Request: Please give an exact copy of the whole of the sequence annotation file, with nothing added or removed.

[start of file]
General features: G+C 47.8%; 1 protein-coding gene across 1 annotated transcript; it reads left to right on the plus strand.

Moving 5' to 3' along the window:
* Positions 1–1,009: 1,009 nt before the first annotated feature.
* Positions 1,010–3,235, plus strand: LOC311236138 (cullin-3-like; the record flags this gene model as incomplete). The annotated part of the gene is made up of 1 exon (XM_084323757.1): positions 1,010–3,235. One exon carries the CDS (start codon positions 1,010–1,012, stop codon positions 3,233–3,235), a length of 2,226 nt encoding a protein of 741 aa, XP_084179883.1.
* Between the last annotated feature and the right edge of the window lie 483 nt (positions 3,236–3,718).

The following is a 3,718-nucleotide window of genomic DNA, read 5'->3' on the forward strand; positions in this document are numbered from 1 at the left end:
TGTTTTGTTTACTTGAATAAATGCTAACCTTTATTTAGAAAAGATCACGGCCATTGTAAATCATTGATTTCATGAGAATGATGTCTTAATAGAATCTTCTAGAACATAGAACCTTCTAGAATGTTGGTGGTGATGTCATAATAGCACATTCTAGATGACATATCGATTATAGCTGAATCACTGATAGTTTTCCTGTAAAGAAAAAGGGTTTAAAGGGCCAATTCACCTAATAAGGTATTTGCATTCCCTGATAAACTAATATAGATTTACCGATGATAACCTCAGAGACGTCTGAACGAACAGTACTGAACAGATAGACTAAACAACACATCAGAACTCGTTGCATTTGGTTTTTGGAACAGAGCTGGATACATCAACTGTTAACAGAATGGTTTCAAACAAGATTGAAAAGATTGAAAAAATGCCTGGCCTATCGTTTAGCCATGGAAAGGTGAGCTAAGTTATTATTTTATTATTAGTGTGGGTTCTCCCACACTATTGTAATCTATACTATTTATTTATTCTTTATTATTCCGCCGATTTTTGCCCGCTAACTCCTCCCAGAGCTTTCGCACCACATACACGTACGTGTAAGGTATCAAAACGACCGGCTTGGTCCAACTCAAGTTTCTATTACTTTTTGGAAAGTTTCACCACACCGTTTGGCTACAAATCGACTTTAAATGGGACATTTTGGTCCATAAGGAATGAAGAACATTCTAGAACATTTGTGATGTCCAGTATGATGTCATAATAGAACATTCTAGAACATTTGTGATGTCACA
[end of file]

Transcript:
General features: G+C 47.8%; 1 protein-coding gene across 1 annotated transcript; it reads left to right on the plus strand.

Moving 5' to 3' along the window:
* Positions 1–1,009: 1,009 nt before the first annotated feature.
* Positions 1,010–3,235, plus strand: LOC311236138 (cullin-3-like; the record flags this gene model as incomplete). The annotated part of the gene is made up of 1 exon (XM_084323757.1): positions 1,010–3,235. One exon carries the CDS (start codon positions 1,010–1,012, stop codon positions 3,233–3,235), a length of 2,226 nt encoding a protein of 741 aa, XP_084179883.1.
* Between the last annotated feature and the right edge of the window lie 483 nt (positions 3,236–3,718).

The following is a 3,718-nucleotide window of genomic DNA, read 5'->3' on the forward strand; positions in this document are numbered from 1 at the left end:
TGTTTTGTTTACTTGAATAAATGCTAACCTTTATTTAGAAAAGATCACGGCCATTGTAAATCATTGATTTCATGAGAATGATGTCTTAATAGAATCTTCTAGAACATAGAACCTTCTAGAATGTTGGTGGTGATGTCATAATAGCACATTCTAGATGACATATCGATTATAGCTGAATCACTGATAGTTTTCCTGTAAAGAAAAAGGGTTTAAAGGGCCAATTCACCTAATAAGGTATTTGCATTCCCTGATAAACTAATATAGATTTACCGATGATAACCTCAGAGACGTCTGAACGAACAGTACTGAACAGATAGACTAAACAACACATCAGAACTCGTTGCATTTGGTTTTTGGAACAGAGCTGGATACATCAACTGTTAACAGAATGGTTTCAAACAAGATTGAAAAGATTGAAAAAATGCCTGGCCTATCGTTTAGCCATGGAAAGGTGAGCTAAGTTATTATTTTATTATTAGTGTGGGTTCTCCCACACTATTGTAATCTATACTATTTATTTATTCTTTATTATTCCGCCGATTTTTGCCCGCTAACTCCTCCCAGAGCTTTCGCACCACATACACGTACGTGTAAGGTATCAAAACGACCGGCTTGGTCCAACTCAAGTTTCTATTACTTTTTGGAAAGTTTCACCACACCGTTTGGCTACAAATCGACTTTAAATGGGACATTTTGGTCCATAAGGAATGAAGAACATTCTAGAACATTTGTGATGTCCAGTATGATGTCATAATAGAACATTCTAGAACATTTGTGATGTCACA